Savannah-area school officials say, they believe an under-performing high school has made standards for Adequate Yearly Progress for the first time since the No Child Left Behind law was passed nine years ago.
The turn-around for Beach High School comes a year after receiving a million-dollar federal grant for radical reform.
The grant paid for extra staff and intense training for students and teachers.
But in return, the school had to replace administrators and half the faculty. Only 23 teachers were kept. 52 came on new.
Principal Derrick Muhammad says, the state won't confirm Beach's AYP for a month, but test results make it certain.
"We're very excited over here," Muhammad says. "We had a chance to really just drill down and look at the data and deal with students by name with what they needed and make decisions on how we could help them."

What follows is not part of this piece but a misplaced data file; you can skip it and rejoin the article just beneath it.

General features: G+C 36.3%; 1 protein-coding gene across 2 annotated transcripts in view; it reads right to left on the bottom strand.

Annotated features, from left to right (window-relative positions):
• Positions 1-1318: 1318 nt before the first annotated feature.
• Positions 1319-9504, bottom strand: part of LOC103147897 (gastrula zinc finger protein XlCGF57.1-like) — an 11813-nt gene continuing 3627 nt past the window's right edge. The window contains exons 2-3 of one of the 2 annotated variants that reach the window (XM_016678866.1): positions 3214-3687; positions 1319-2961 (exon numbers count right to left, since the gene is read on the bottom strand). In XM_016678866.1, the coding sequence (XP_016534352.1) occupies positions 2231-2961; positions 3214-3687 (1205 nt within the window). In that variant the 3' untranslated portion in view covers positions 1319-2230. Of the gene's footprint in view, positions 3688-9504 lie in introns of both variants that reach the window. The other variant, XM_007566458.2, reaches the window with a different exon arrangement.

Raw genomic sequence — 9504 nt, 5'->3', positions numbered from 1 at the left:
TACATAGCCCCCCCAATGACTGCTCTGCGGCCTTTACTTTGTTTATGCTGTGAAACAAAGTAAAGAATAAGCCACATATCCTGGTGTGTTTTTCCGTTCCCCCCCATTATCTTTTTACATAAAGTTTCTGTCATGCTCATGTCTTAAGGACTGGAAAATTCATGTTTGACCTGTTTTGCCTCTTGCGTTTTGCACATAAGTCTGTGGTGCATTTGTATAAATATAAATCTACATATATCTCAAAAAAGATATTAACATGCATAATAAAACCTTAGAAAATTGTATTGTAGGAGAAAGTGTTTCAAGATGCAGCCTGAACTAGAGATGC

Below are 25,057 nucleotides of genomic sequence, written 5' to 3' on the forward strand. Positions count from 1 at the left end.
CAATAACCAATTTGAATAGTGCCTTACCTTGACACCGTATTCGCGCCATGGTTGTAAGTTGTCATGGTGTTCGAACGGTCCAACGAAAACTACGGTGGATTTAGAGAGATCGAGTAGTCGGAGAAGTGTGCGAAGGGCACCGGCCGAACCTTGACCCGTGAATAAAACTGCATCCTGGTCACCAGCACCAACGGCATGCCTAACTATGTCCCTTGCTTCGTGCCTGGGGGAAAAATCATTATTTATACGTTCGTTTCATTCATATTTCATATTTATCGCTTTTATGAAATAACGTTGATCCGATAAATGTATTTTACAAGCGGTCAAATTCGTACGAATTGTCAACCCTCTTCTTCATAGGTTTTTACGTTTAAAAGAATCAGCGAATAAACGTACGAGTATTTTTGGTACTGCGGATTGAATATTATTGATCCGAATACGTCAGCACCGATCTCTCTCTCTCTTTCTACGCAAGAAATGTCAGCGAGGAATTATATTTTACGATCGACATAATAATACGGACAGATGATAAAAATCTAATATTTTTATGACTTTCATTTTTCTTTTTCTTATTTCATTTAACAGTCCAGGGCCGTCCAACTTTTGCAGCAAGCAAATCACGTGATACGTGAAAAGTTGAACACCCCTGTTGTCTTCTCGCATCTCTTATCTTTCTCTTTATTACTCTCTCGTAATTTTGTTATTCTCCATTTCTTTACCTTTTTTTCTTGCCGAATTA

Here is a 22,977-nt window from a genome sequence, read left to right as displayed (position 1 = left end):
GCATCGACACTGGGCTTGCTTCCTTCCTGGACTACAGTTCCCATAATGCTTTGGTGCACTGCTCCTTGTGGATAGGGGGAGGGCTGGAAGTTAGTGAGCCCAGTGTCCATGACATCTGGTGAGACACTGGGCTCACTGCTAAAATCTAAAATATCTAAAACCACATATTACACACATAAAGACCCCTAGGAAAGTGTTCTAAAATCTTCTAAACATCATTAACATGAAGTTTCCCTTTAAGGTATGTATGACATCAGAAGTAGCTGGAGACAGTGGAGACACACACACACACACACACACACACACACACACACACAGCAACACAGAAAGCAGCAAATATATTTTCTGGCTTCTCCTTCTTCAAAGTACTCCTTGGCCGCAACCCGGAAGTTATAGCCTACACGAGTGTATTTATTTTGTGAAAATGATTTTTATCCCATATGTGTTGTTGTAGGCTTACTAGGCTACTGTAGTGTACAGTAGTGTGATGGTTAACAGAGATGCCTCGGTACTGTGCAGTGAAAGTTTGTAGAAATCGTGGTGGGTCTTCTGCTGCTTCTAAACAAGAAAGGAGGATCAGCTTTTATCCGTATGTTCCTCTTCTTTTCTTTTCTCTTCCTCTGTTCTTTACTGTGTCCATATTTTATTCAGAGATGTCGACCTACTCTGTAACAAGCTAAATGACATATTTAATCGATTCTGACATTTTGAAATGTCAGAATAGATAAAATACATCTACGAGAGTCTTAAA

Beach is one of three Savannah-area schools to get large grants in exchange for big staff changes.
"As we identified a math student or a language arts student that was falling a little bit behind in a subject area and we could pinpoint exactly what that need was, we would hire a retired teacher to come in and work with that student or group of students," Muhammad says.
The school faces a new hurdle next year when ever more rigorous tests will raise standards again.